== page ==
Kyle Drabek came to Toronto in the Roy Halladay trade this past offseason and ranked No. 40 on my Top 100 prospects coming into the year, but Wednesday night he brought the best stuff I've seen (or heard of) from him, with two plus-plus pitches and an aggressive approach. He started out 93-97 in the first inning and was 91-96 by the end of his outing, hitting 97 at least three times over the first two frames. His power curveball at 84-86 was a big league out pitch, with depth and a very sharp break -- and he threw it for strikes in addition to burying it for swings and misses.

    Can't read any more since I'm not an insider, buuuut... at least we won't have to worry about Cito fucking with this one.

  7. The Cito farewell tour is costing us on three fronts, I believe - Travis Snider not playing everyday; JPA not playing at all (likely leading to him not being the #1 next year); Brad Emaus not getting a looksee (instead opting for two guys - McCoy and Hoffpaiur - who are 3 and 5 years older than Bradley and were performing worse at AAA).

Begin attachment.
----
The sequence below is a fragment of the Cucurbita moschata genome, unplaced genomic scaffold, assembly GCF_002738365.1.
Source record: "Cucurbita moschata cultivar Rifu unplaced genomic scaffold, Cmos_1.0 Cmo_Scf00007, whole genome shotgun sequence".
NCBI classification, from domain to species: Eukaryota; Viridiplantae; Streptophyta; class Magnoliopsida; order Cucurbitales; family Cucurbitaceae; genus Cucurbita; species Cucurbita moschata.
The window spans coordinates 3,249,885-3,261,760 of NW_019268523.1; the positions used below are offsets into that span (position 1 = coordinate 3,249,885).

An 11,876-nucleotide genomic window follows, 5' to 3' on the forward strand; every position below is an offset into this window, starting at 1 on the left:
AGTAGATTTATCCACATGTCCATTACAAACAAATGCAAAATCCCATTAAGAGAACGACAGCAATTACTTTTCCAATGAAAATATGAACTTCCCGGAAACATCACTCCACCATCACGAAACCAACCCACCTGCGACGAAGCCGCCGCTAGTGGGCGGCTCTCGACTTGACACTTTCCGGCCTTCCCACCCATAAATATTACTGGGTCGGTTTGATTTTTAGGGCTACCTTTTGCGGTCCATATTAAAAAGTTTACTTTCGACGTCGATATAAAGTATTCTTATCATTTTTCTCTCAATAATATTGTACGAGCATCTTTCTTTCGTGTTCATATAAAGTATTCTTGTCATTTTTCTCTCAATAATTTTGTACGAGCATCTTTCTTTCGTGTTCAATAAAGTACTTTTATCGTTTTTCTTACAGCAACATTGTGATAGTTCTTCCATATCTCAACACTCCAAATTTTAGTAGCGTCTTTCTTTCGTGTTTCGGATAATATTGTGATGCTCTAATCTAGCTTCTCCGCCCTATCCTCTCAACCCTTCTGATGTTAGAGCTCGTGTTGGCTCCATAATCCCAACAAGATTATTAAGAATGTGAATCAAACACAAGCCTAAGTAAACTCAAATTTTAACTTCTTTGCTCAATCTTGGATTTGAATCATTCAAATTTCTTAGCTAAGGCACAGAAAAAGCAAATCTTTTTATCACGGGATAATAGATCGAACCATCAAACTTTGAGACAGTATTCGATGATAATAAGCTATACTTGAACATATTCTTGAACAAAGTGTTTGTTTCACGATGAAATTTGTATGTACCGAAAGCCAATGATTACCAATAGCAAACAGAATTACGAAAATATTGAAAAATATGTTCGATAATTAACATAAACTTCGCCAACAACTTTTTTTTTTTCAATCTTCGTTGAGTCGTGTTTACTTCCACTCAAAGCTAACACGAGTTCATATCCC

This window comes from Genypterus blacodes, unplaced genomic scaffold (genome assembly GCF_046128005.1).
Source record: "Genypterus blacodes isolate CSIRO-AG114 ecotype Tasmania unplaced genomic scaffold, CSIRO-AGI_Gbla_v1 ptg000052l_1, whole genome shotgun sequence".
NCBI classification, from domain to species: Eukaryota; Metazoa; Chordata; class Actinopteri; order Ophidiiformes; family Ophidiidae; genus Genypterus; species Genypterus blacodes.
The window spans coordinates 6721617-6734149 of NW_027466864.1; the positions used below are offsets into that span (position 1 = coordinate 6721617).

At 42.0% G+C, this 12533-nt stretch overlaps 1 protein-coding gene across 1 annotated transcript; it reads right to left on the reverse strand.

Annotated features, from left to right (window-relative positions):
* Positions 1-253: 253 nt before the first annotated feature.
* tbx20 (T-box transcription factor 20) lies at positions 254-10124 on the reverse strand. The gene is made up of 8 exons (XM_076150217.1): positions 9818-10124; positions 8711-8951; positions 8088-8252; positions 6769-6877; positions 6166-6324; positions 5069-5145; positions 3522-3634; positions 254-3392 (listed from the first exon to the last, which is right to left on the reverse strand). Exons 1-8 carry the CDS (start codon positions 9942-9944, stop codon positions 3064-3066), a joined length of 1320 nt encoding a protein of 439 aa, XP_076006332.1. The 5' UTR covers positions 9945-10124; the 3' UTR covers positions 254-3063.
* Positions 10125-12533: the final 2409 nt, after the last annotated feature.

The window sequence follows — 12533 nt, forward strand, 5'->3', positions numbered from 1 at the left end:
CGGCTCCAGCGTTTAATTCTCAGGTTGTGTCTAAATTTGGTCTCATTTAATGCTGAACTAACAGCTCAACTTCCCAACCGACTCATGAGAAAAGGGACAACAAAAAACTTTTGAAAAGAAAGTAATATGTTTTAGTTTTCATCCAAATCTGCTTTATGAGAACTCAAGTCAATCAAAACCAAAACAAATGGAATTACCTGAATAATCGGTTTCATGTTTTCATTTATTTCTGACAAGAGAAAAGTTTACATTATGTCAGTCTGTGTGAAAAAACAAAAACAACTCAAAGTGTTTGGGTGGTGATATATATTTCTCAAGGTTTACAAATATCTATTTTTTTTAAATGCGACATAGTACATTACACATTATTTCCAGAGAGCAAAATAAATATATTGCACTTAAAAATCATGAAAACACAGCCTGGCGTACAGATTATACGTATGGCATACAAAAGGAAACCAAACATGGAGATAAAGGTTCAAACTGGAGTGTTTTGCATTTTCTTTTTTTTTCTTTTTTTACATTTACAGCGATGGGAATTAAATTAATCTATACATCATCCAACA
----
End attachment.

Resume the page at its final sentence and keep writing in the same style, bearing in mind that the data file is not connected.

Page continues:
I don't understand any of this.

  8. a bit more on young Kyle...

    Those two pitches do give him ace potential that I haven't seen from him before, although the lack of a solid third offering and the minor delivery issues probably give him a realistic ceiling just below that.

  9. "The Cito Farewell Tour" - I love that one Gil, just might have to use it for a blog post in the next few weeks.

    The real misfortune in all of this is the manager is keeping us from finding out whether Snider is the real deal or not. While it's not all his fault (injuries, etc), but not playing Snider every day, he's just logging service time and before you know it he'll be at arbitration and might have a couple seasons of solid playing time under his belt.